The dose rate control device 9 actuates by its outgoing signal a control motor 10 for the reading key 11 of a control transformer 45. The key 11 determines the X-raying voltage which is transmitted by a switch 12 closed during X-raying to the primary winding 13 of a high voltage transformer 14. The setting of the exposure voltage takes place by a key 15 which is movable by a control motor 16. The exposure voltage is transmitted through a switch 17 which is closed during exposure, to a primary winding 18 of the high voltage transformer 14. The X-ray tube 2 is fed with high voltage from a secondary winding 19 through a high voltage rectifier 20. A secondary winding 21 of the high voltage transformer 14 feeds selectively two heating filaments 22 and 23 of the X-ray tube 2 having two different focuses. The selection of the desired heating filament 22 or 23 takes place by a switch 24.
A signal corresponding to the prevailing X-raying voltage is transmitted to a voltage converter 25 through a conduit 42. The converter 25 operates a function generator 26 which produces an output signal depending upon the input signal according to a predetermined program, namely, upon the shape of the exposure voltage in dependence of the X-raying voltage. The output signal of the generator 26 operates through a logic 27 a switch stage 28 which switches on and off the motor 16 to set the exposure voltage. The device 27 also causes the switching of the switch 24, namely, the selection of the focus of the X-ray tube 2.
The X-ray diagnosis apparatus shown in FIG. 1 is provided with a servicing desk 29 carrying operational keys 30. The keys 30 make possible the selection of a program in the generator 26 while the exposure voltage is dependent from the X-raying voltage.
During X-raying the switches 17 and 12 assume their positions shown in full lines. The dose rate control device 9 sets the position of the key 11 and thus of the X-ray tube voltage and current in such manner that the brightness upon the output light screen of the image intensifier 3 remains constant. As already stated, the function generator 26 receives from the voltage converter 25 a signal corresponding to the prevailing X-raying voltage. The user selects through keys 30 which organ or part of the body is to be photographed by the camera 4, namely, the keys 30 select the desired program in the function generator 26 after the exposure voltage has been made dependent upon the X-raying voltage. When the operation is to proceed from X-raying to exposure, then the switch 12 is opened and the switch 17 is closed. The exposure voltage has been set already during X-raying by the motor 16 corresponding to the desired program, so that when the switch 17 is closed the correct voltage is already provided at the X-ray tube 2 for making a series of exposures with the camera 4. The correct focus of the X-ray tube 2 is also selected by the logic 27 corresponding to the pressed key 30, namely, the correct filament 22 or 23 is switched on to the secondary winding 21. Thus the illustrated X-ray diagnosis apparatus of the present invention is switched over directly from illumination to photographing without it being necessary to separately set the exposure voltage. The desired program according to which the exposure voltage is to depend from X-raying voltage, can be selected by keys 30 prior to or during X-raying.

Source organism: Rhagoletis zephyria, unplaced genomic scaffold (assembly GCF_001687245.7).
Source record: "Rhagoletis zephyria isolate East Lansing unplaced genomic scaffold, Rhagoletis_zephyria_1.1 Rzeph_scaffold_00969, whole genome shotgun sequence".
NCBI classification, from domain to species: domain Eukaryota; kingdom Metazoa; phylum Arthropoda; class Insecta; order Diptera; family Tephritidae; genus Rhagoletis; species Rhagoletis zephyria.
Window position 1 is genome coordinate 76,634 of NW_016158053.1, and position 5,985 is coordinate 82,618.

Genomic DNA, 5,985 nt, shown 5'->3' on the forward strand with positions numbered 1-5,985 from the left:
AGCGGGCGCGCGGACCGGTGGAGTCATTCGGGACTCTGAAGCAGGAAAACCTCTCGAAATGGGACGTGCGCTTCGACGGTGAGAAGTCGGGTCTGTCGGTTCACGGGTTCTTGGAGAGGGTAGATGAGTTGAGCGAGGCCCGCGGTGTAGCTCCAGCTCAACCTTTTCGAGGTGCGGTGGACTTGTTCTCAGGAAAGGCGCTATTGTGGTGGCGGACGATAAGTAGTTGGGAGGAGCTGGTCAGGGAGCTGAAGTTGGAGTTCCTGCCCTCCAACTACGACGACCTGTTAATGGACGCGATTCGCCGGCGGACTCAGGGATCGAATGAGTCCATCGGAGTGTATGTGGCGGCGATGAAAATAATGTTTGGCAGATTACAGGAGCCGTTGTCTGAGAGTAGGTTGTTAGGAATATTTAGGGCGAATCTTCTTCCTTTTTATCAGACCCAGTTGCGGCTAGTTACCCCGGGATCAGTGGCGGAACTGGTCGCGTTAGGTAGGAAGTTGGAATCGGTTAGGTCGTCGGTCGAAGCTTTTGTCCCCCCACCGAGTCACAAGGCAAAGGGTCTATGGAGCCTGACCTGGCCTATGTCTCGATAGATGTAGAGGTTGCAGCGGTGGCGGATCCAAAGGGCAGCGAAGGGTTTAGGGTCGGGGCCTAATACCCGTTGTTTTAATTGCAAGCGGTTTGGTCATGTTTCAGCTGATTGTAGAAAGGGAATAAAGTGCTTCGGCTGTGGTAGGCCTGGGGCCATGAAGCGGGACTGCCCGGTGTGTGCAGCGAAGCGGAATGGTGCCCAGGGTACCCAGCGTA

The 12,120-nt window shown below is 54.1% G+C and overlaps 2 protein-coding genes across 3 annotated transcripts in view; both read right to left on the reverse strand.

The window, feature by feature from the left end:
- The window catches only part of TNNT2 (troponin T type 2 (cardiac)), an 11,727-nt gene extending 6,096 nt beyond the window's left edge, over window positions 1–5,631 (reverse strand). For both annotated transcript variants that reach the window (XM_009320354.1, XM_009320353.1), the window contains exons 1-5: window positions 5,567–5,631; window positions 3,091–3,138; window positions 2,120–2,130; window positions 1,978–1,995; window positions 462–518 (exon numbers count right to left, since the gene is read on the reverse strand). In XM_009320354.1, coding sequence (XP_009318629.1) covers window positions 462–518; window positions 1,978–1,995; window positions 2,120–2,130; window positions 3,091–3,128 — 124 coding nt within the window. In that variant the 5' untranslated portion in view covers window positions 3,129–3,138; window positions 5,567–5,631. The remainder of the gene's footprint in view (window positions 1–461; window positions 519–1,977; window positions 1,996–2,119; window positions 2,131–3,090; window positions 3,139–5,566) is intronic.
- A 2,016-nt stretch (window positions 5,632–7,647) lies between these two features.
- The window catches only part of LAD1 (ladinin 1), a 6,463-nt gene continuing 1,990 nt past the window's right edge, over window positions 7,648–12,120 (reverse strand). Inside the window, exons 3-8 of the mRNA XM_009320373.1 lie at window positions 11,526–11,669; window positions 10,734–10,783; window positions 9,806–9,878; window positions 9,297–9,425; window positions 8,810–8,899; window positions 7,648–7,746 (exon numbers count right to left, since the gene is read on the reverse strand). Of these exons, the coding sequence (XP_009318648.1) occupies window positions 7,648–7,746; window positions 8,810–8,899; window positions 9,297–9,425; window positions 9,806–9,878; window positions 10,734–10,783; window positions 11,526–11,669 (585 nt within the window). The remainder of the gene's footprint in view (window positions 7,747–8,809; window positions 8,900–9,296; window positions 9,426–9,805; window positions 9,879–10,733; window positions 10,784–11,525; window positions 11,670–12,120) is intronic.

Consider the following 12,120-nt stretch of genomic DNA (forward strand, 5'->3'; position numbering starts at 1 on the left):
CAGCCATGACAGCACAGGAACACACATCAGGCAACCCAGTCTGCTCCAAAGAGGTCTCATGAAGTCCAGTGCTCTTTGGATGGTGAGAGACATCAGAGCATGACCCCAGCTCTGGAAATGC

During exposure the switch 7 is also moved into the position shown by broken lines in which the automatic exposure timer 8 receives from the multiplier 6 a signal corresponding to the dose output according to patient 1. The automatic exposure timer causes the opening of the switch 17 and thus the end of an exposure when the dose required for the best image blackening has been reached.
The two keys 11 and 13 feed two separated primary windings 13 and 18 of the high-voltage transformer 14. The primary winding 13 is switched on when fluoroscopy takes place. The terms "fluoroscopy" and "X-raying" are both used to designate the procedure wherein an image taken by the television camera 40 is observed by the image screen of a television viewing device. During this fluoroscoping procedure, the brightness upon the outgoing screen of the image intensifier 3 and thus the brightness of the reproduced image remain constant in the described manner.
The primary winding 18 is switched on when an X-ray photograph is to be produced by the camera 4. The switching of this photographing takes place through the illumination automat 8. This photographing is connected with a fluoroscopy, namely, with the viewing of an X-ray picture by an observer. Only one of the two primary windings 13 and 18 is always switched on by the switches 12 and 17. The switch 12 is closed during a fluoroscoping, and the switch 17 is closed during a photographing.